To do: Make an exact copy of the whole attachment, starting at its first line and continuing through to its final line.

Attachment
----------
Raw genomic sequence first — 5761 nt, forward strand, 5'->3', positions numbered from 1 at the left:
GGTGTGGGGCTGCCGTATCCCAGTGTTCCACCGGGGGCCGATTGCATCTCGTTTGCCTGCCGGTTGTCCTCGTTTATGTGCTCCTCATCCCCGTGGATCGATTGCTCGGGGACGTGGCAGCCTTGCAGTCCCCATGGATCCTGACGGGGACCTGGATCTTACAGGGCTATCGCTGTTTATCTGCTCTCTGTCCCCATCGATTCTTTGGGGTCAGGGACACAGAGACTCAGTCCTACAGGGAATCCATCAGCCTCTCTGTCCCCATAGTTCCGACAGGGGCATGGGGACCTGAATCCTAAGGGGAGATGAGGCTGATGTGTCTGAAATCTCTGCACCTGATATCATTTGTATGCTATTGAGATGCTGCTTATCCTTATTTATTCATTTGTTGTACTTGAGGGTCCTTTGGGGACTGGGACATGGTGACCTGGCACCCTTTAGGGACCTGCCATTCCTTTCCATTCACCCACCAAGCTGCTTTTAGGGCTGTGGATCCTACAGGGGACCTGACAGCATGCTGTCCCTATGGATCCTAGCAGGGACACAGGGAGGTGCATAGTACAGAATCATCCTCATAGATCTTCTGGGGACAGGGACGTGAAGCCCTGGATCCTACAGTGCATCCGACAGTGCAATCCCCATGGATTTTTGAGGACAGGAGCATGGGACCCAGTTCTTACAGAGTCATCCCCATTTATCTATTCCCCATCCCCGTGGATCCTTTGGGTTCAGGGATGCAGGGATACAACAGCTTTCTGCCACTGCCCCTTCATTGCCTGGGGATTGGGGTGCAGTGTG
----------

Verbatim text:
Raw genomic sequence first — 5761 nt, forward strand, 5'->3', positions numbered from 1 at the left:
GGTGTGGGGCTGCCGTATCCCAGTGTTCCACCGGGGGCCGATTGCATCTCGTTTGCCTGCCGGTTGTCCTCGTTTATGTGCTCCTCATCCCCGTGGATCGATTGCTCGGGGACGTGGCAGCCTTGCAGTCCCCATGGATCCTGACGGGGACCTGGATCTTACAGGGCTATCGCTGTTTATCTGCTCTCTGTCCCCATCGATTCTTTGGGGTCAGGGACACAGAGACTCAGTCCTACAGGGAATCCATCAGCCTCTCTGTCCCCATAGTTCCGACAGGGGCATGGGGACCTGAATCCTAAGGGGAGATGAGGCTGATGTGTCTGAAATCTCTGCACCTGATATCATTTGTATGCTATTGAGATGCTGCTTATCCTTATTTATTCATTTGTTGTACTTGAGGGTCCTTTGGGGACTGGGACATGGTGACCTGGCACCCTTTAGGGACCTGCCATTCCTTTCCATTCACCCACCAAGCTGCTTTTAGGGCTGTGGATCCTACAGGGGACCTGACAGCATGCTGTCCCTATGGATCCTAGCAGGGACACAGGGAGGTGCATAGTACAGAATCATCCTCATAGATCTTCTGGGGACAGGGACGTGAAGCCCTGGATCCTACAGTGCATCCGACAGTGCAATCCCCATGGATTTTTGAGGACAGGAGCATGGGACCCAGTTCTTACAGAGTCATCCCCATTTATCTATTCCCCATCCCCGTGGATCCTTTGGGTTCAGGGATGCAGGGATACAACAGCTTTCTGCCACTGCCCCTTCATTGCCTGGGGATTGGGGTGCAGTGTG